“As astrophysicist Martin Rees said, ‘In an imaginary strong gravity world, even insects would need thick legs to support them, and no animals could get much larger.’ In fact, a planet with a gravitational pull of a thousand times that of the Earth would have a diameter of only forty feet, which wouldn’t be enough to sustain an ecosystem. Besides which, stars with lifetimes of more than a billion years – compared to ten billion years for our sun – couldn’t exist if you increase gravity by just three thousand times.” [p.132]
The American physicist Robert Forward, who died in 2002, was a prolific scientist (he published hundreds of papers during his lifetime, far exceeding the scientific output of the entire ID movement so far). He was also a science fiction writer. Among his novels was Dragon’s Egg, which describes an intelligent species living on the surface of a neutron star. They’re made of ultra-dense matter and are the size of sesame seeds, so the massive gravity and smaller diameter of their world aren’t problematic, and because nuclear reactions occur much more quickly than chemical reactions, their existence is greatly accelerated relative to ours (their “year” is about 30 seconds long), thus answering Collins’ concern about shorter stellar lifespans. Although this is obviously speculative fiction, nothing in it is impossible according to our current understanding. Forward described his book as “a textbook on neutron star physics disguised as a novel”.
Collins also says that if the strong nuclear force were slightly weaker, our universe would be composed purely of hydrogen, and:
“…regardless of what they may show on Star Trek, you can’t have intelligent life forms built from hydrogen. It simply doesn’t have enough stable complexity.” [p.134-135]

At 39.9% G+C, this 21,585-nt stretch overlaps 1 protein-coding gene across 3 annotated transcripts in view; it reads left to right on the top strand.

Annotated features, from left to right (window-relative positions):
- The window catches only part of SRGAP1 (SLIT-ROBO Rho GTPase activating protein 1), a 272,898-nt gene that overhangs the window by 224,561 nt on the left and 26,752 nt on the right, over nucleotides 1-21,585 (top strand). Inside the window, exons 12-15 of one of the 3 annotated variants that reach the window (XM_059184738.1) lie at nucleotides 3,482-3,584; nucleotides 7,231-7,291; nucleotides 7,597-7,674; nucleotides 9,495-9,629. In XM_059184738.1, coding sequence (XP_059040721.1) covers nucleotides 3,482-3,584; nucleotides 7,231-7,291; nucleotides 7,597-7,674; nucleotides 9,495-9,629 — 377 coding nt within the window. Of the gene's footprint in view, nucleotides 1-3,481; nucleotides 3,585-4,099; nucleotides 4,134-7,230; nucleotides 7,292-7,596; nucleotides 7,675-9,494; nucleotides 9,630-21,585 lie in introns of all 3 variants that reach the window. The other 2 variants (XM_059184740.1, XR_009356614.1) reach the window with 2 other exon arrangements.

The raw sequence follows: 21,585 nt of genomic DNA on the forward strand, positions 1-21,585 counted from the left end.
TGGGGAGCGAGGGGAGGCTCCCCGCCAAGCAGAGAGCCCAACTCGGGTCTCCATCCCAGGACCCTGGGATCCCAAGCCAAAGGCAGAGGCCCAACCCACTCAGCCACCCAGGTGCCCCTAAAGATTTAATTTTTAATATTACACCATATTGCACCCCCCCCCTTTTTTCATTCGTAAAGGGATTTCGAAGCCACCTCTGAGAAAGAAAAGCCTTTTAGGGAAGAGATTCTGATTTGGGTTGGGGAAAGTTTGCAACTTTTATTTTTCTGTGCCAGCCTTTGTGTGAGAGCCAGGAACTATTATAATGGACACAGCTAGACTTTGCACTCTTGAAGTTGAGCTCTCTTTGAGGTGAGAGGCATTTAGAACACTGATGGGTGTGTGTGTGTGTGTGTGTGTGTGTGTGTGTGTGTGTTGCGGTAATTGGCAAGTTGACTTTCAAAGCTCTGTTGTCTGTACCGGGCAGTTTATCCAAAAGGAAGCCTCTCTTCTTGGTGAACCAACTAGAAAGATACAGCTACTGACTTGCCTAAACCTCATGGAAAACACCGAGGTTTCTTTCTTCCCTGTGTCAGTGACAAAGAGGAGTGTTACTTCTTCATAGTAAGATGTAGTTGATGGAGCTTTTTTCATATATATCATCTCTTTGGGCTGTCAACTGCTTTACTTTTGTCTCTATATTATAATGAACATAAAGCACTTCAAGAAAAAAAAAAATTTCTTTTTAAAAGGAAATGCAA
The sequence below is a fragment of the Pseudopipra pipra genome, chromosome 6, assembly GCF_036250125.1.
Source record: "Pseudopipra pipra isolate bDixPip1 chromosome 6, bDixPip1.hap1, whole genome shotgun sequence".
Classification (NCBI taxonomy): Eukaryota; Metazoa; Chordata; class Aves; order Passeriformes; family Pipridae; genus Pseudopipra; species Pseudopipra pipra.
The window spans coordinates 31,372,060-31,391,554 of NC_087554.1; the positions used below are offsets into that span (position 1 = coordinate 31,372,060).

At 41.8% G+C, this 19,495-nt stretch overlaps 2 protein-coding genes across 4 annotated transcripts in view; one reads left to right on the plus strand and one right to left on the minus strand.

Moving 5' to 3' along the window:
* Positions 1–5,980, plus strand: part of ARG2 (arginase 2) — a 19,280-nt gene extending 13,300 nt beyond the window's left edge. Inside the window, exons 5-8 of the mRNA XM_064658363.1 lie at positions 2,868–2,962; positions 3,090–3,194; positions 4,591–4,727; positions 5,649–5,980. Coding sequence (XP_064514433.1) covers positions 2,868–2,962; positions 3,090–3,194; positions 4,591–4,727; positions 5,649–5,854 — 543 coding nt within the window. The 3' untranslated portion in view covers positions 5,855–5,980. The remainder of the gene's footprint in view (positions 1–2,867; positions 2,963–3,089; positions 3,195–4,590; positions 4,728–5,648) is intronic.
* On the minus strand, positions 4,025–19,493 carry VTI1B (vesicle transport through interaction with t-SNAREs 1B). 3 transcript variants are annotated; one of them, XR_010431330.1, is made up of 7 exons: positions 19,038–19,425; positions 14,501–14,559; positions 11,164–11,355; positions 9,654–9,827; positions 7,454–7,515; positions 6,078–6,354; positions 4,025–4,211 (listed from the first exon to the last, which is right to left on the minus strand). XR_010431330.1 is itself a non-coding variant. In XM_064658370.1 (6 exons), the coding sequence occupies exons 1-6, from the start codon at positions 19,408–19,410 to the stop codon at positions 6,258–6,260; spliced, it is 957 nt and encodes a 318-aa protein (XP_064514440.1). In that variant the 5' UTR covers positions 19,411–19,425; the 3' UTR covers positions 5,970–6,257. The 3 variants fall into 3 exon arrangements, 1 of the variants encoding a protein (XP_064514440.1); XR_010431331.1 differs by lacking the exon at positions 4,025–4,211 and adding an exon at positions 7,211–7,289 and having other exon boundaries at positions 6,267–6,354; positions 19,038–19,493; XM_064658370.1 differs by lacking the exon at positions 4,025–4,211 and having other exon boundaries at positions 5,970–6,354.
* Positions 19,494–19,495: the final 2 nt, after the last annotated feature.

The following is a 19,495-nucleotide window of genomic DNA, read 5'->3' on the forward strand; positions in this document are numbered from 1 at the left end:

Fred Hoyle – the astronomer whom Strobel favorably quotes earlier in this chapter as recognizing the apparently fine-tuned nature of the universe – did not agree with this. Like Forward, he was both a scientist and a science fiction writer. His 1957 novel The Black Cloud depicts an enormous alien intelligence in the form of a sentient interstellar cloud of hydrogen (plus, to be fair, some other trace elements). Hoyle said of the novel, “there is very little here that could not conceivably happen” (source).
Neither of these novels are science textbooks, of course. It may well be that Hoyle’s or Forward’s visions of alien life are ultimately not possible in our universe. But even if you believe their conclusions are unfounded, there is little more reason to believe Collins’ strategic pessimism. If we had known only the physical laws of our universe, we could hardly have predicted, from first principles alone, that it would contain life. We simply don’t have the knowledge to proclaim with confidence what other interesting possibilities may be inherent in other sets of physical laws. In the set of possible worlds, there may be strange lifeforms we’ve never even dreamed of. There are no grounds for Strobel’s confidence that our universe is the only possible one that could give rise to life and sentience.
Other posts in this series: